Yesterday the Pacific Maritime Association (after nine months of negotiating and a recent contract offer) threatened to lockout West Coast dockworkers. Recent union slowdowns have caused gridlock at 29 ports on the West Coast and have had an impact on other U.S. ports as well. This lockout could occur in as soon as 5 days.
After nine months of bargaining, the Pacific Maritime Association presented a comprehensive offer that would enhance the ILWU’s impressive wage and benefits package. A summary of key points is below.
Wages would continue to rise – well into six figures for full-time workers:
- Full-time ILWU workers already earn an average of $147,000 per year, which includes a base rate of $35.68 per hour, as well as very substantial skill rates, shift premiums, guarantees, overtime, vacation and holiday pay.
- Under the PMA’s latest offer, the base rate would rise to $40.68 over five years – a 14% increase, or roughly 3% each year.
- Given the dramatic multipliers described above, average full-time wages can be expected to rise well above the current $147,000 per year.
Health care benefits would continue to be among the nation’s finest:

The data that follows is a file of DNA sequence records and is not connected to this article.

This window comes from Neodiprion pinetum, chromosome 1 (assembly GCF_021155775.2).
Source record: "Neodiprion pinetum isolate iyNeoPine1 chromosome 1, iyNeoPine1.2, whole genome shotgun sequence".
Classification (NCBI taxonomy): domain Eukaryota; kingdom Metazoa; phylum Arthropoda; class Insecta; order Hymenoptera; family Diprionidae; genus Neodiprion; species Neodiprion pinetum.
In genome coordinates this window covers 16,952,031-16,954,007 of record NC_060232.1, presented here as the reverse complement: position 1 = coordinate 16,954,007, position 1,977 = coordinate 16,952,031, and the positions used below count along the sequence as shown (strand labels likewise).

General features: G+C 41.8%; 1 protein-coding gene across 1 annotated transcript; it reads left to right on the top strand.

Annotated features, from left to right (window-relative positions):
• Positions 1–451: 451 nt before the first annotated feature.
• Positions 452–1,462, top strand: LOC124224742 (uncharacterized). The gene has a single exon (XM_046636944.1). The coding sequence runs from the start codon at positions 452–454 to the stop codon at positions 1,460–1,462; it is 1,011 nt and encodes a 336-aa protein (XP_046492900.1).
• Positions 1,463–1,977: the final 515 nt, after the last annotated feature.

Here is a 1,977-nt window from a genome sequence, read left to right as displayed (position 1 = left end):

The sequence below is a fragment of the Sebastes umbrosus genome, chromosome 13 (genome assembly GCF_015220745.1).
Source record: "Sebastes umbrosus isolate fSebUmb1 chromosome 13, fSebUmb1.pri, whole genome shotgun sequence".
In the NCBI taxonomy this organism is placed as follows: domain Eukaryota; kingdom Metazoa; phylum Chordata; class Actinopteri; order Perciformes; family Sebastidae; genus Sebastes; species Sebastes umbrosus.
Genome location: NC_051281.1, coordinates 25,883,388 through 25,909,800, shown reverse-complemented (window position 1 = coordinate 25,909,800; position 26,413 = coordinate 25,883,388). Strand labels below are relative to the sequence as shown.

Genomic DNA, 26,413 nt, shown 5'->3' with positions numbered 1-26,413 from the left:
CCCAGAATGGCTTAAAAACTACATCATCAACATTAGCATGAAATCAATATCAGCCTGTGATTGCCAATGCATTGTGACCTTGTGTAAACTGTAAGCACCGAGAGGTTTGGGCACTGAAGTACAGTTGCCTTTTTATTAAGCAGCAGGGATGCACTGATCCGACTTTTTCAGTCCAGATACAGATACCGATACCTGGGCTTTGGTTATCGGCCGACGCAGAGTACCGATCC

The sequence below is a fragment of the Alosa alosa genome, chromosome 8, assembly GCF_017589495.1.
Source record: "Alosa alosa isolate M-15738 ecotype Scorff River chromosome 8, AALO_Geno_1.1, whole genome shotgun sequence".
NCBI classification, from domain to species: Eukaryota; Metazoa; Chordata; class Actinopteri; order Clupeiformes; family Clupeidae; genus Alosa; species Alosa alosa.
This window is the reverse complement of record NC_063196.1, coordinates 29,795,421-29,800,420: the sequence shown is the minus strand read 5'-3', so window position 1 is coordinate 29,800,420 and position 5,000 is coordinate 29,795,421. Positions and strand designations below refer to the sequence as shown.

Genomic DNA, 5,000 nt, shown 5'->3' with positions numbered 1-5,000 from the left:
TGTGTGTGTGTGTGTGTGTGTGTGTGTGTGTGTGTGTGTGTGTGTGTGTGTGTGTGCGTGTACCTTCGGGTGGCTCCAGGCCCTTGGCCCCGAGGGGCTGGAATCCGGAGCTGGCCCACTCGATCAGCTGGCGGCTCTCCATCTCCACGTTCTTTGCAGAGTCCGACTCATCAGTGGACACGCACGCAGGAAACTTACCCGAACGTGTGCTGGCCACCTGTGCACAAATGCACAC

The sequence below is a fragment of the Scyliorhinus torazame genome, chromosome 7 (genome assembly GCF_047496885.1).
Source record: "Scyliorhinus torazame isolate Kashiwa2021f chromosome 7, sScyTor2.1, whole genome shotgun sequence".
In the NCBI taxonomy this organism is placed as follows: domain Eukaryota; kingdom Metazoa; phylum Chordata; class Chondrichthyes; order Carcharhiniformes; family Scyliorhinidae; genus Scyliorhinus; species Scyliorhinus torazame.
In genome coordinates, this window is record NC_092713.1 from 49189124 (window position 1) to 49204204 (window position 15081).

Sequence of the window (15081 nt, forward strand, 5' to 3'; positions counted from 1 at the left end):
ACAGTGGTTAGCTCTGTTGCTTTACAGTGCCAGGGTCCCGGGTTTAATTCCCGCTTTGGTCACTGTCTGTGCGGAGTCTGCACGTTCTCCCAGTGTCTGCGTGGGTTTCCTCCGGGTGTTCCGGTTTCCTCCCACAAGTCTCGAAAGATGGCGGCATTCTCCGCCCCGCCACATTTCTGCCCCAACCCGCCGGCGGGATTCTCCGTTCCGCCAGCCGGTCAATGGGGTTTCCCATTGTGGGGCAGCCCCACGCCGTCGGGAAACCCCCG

- ILWU workers, dependents and retirees currently receive fully employer paid health care, with no premiums, no in-network deductibles or co-pays, $1 prescriptions and 100 percent coverage of basic hospital, medical and surgical benefits.
- These benefits already cost employers $35,000 per worker per year; under the PMA offer, benefits would be fully maintained.
- A recent study by the University of Chicago ranked the cost of the ILWU plan in the nation’s top 1 percent – a trend that is likely to continue under the PMA’s latest offer.
Major recent pension upgrades would be extended:
- The current maximum ILWU pension benefit is $79,920 per year, which is more than double the maximum benefit that was available as recently as 2002.
- The PMA proposal would increase the maximum pension benefit by 11.1% to $88,800 per year.
Additional contract provisions include:
- Existing pay guarantees would be increased to 40 hours per week.
- ILWU would hold jurisdiction over maintenance and repair of truck chassis.
Further information is available at the PMA website: www.pmanet.org.